Sunday, September 12, 2010
What we learned in the SEC: Week 2
By Chris Low
A look at what we learned in the SEC in Week 2:
1. Alabama still on top: The Crimson Tide made it look easy in their 24-3 win over Penn State and were playing without their best two players -- running back Mark Ingram and defensive end Marcell Dareus. The Tide’s defense is full of first-time starters and first-time contributors, and it's getting a little bit better and a little bit more comfortable every week. That’s bad news for the rest of the league. Alabama’s hardly unbeatable. But come November, we may think differently. After all, this is a defense that’s given up just two field goals in two games.
Aaron Murray completed 66.7 percent of his passes Saturday against South Carolina.
2. Turning Murray loose: A lot of Georgia fans aren’t real happy with the defense the day after and rightfully so. The Bulldogs’ tackling stunk in the 17-6 loss to South Carolina. But there is a bright side. Freshman quarterback Aaron Murray is going to be a good player, and he’s going to be a good player this season. The Bulldogs just have to turn him loose. They were way too conservative with him against the Gamecocks, and it cost them. Let him throw the ball down the field. Let him get out of the pocket and make some plays. Let him do what he does best. The Bulldogs did a good job of protecting him until the end when they had to throw, and they have a veteran offensive line. If they’re going to get back into the East race, they better take the training wheels off Murray.
3. LSU quarterback concerns: The bottom line for LSU is that the Tigers are 2-0 and play their next three games at home before going to Florida. They’re a talented bunch that hasn’t come close to playing its best football. But for this team to make a legitimate run in the Western Division race, junior quarterback Jordan Jefferson can’t continue to take one step forward and another step backward. He still has time to get it going. But to this point, there simply hasn’t been enough consistency on offense with Jefferson under center, and LSU coach Les Miles sounds like he’s growing antsy. Following the 27-3 win over Vanderbilt, Miles said, “We’re going to continue to evaluate our quarterback situation, and frankly, we’re going to expect more out of the position -- period.” In other words, don’t be surprised if you see Jarrett Lee get a shot in these next few games.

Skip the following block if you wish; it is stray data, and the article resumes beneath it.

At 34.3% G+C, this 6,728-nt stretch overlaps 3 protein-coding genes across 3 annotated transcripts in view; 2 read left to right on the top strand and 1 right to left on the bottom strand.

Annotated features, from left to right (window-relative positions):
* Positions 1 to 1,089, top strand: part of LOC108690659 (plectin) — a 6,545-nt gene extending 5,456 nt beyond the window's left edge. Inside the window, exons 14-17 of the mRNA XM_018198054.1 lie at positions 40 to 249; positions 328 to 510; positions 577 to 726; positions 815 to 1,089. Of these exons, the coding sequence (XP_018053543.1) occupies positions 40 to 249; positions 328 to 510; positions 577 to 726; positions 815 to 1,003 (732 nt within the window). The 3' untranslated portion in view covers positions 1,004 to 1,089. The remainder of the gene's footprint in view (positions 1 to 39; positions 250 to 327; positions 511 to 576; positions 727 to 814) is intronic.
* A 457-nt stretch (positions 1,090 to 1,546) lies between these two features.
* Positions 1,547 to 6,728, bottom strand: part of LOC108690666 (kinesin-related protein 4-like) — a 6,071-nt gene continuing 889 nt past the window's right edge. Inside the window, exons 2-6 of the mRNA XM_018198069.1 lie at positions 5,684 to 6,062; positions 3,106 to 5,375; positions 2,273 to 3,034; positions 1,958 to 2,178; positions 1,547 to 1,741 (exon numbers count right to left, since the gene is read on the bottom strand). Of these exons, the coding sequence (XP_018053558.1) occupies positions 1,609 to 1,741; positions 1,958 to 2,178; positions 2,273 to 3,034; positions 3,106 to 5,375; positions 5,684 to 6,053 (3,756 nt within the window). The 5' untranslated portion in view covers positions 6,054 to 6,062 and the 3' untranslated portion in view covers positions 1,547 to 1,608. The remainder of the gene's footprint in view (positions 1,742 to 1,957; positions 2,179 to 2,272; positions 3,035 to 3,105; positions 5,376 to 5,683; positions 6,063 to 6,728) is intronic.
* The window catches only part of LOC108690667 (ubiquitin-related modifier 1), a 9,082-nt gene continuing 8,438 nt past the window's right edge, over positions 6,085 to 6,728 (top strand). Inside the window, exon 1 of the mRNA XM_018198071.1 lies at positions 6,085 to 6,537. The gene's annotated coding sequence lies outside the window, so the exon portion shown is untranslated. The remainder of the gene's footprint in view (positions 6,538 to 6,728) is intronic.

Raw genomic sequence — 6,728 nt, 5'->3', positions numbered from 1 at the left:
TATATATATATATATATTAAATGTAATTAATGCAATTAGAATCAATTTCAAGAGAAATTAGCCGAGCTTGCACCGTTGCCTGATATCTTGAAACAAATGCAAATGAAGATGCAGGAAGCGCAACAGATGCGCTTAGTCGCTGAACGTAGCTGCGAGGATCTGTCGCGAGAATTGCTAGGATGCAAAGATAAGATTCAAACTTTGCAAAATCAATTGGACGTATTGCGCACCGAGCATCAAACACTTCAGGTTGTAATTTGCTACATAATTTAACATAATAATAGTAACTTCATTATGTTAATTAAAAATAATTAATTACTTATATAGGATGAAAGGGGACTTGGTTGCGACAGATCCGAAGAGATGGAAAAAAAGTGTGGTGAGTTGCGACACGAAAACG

4. Hold that line: From the time Steve Spurrier arrived at South Carolina in 2005, he just hasn’t been able to get it right in the offensive line. The Gamecocks have missed on some guys in recruiting and never been able to sustain any continuity with offensive line coaches. Shawn Elliott is South Carolina’s third different offensive line coach in as many years, and he deserves a tremendous amount of credit for what the Gamecocks have accomplished up front the first two weeks. They’re playing together, playing with confidence and playing with a purpose. It hasn’t been perfect. But for the first time in a while, this looks like an honest-to-goodness SEC-caliber offensive line that can push some people off the line and dictate the flow of games.
5. Long season on Rocky Top: The Vols played inspired football for the first half Saturday and really played above their heads. But as Tennessee coach Derek Dooley said himself, their 48-13 beatdown at the hands of No. 7 Oregon shows them exactly where they are, which is squarely in the bottom half of the SEC. The Ducks left the Vols in their tracks en route to scoring 45 unanswered points and handing Tennessee its most lopsided loss ever in Neyland Stadium. There’s no shame in losing to the Ducks. They’re a terrific football team with speed everywhere you turn. But as soon as the tide turned in Saturday’s game with Oregon taking an interception back for a touchdown, the Vols wilted. If that pattern continues (and they don’t show a little more resiliency), it could really get ugly this season on Rocky Top.